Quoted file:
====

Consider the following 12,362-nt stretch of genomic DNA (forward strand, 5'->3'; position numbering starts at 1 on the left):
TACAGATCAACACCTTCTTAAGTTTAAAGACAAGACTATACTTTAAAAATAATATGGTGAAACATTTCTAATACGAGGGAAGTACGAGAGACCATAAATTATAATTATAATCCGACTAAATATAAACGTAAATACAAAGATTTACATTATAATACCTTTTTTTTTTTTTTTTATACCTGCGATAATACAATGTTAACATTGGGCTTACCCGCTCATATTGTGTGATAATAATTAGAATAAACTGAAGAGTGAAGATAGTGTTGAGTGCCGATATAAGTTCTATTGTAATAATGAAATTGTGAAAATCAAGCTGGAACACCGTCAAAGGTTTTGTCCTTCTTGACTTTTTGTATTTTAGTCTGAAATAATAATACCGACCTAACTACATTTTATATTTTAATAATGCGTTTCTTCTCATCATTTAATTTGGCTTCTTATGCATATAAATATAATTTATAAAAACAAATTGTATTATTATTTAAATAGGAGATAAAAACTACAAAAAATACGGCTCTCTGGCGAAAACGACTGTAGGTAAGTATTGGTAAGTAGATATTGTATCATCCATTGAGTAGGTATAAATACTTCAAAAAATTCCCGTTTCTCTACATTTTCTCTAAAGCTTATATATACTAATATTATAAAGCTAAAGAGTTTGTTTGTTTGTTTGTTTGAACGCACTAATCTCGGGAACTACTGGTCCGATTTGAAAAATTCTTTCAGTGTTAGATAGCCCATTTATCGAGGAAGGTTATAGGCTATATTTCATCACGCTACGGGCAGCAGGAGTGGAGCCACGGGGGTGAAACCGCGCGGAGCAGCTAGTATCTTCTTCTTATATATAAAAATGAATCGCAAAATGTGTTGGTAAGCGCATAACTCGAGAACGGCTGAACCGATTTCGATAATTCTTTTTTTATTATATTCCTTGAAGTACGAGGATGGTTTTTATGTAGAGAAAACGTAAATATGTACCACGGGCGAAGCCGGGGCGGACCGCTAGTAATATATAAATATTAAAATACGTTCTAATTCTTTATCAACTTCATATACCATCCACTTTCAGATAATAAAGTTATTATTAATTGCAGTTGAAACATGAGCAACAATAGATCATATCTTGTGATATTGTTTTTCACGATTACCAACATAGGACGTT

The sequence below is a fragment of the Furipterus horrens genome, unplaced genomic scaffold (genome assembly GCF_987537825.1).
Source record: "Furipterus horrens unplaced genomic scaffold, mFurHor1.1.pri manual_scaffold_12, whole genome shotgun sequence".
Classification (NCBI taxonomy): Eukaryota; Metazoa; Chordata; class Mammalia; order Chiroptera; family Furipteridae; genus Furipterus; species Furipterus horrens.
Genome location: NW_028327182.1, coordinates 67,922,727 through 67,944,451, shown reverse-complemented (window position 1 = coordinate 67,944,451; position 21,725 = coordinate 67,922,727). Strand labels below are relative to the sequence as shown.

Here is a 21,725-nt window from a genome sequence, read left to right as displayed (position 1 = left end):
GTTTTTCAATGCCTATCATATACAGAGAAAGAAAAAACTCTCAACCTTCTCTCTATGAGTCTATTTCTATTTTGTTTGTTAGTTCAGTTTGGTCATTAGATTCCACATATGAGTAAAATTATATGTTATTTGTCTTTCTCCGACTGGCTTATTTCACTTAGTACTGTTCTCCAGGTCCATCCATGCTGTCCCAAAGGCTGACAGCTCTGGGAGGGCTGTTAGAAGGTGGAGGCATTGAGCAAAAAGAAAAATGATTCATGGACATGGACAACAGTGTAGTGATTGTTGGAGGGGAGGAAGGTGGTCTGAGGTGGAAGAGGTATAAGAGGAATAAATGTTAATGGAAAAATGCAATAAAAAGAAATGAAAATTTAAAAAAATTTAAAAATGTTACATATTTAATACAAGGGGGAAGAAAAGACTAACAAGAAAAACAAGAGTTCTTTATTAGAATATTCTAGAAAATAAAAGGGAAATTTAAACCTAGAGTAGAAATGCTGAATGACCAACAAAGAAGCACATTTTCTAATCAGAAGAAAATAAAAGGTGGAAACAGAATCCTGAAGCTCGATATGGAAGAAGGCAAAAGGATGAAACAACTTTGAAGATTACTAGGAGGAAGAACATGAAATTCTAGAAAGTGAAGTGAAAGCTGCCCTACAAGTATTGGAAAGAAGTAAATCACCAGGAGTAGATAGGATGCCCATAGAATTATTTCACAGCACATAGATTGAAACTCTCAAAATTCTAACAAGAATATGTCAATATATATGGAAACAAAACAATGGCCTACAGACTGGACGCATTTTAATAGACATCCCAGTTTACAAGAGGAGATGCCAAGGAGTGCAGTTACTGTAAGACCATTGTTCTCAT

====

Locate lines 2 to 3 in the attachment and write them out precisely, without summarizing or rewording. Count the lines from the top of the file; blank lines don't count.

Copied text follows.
TACAGATCAACACCTTCTTAAGTTTAAAGACAAGACTATACTTTAAAAATAATATGGTGAAACATTTCTAATACGAGGGAAGTACGAGAGACCATAAATTATAATTATAATCCGACTAAATATAAACGTAAATACAAAGATTTACATTATAATACCTTTTTTTTTTTTTTTTATACCTGCGATAATACAATGTTAACATTGGGCTTACCCGCTCATATTGTGTGATAATAATTAGAATAAACTGAAGAGTGAAGATAGTGTTGAGTGCCGATATAAGTTCTATTGTAATAATGAAATTGTGAAAATCAAGCTGGAACACCGTCAAAGGTTTTGTCCTTCTTGACTTTTTGTATTTTAGTCTGAAATAATAATACCGACCTAACTACATTTTATATTTTAATAATGCGTTTCTTCTCATCATTTAATTTGGCTTCTTATGCATATAAATATAATTTATAAAAACAAATTGTATTATTATTTAAATAGGAGATAAAAACTACAAAAAATACGGCTCTCTGGCGAAAACGACTGTAGGTAAGTATTGGTAAGTAGATATTGTATCATCCATTGAGTAGGTATAAATACTTCAAAAAATTCCCGTTTCTCTACATTTTCTCTAAAGCTTATATATACTAATATTATAAAGCTAAAGAGTTTGTTTGTTTGTTTGTTTGAACGCACTAATCTCGGGAACTACTGGTCCGATTTGAAAAATTCTTTCAGTGTTAGATAGCCCATTTATCGAGGAAGGTTATAGGCTATATTTCATCACGCTACGGGCAGCAGGAGTGGAGCCACGGGGGTGAAACCGCGCGGAGCAGCTAGTATCTTCTTCTTATATATAAAAATGAATCGCAAAATGTGTTGGTAAGCGCATAACTCGAGAACGGCTGAACCGATTTCGATAATTCTTTTTTTATTATATTCCTTGAAGTACGAGGATGGTTTTTATGTAGAGAAAACGTAAATATGTACCACGGGCGAAGCCGGGGCGGACCGCTAGTAATATATAAATATTAAAATACGTTCTAATTCTTTATCAACTTCATATACCATCCACTTTCAGATAATAAAGTTATTATTAATTGCAGTTGAAACATGAGCAACAATAGATCATATCTTGTGATATTGTTTTTCACGATTACCAACATAGGACGTT

The sequence below is a fragment of the Furipterus horrens genome, unplaced genomic scaffold (genome assembly GCF_987537825.1).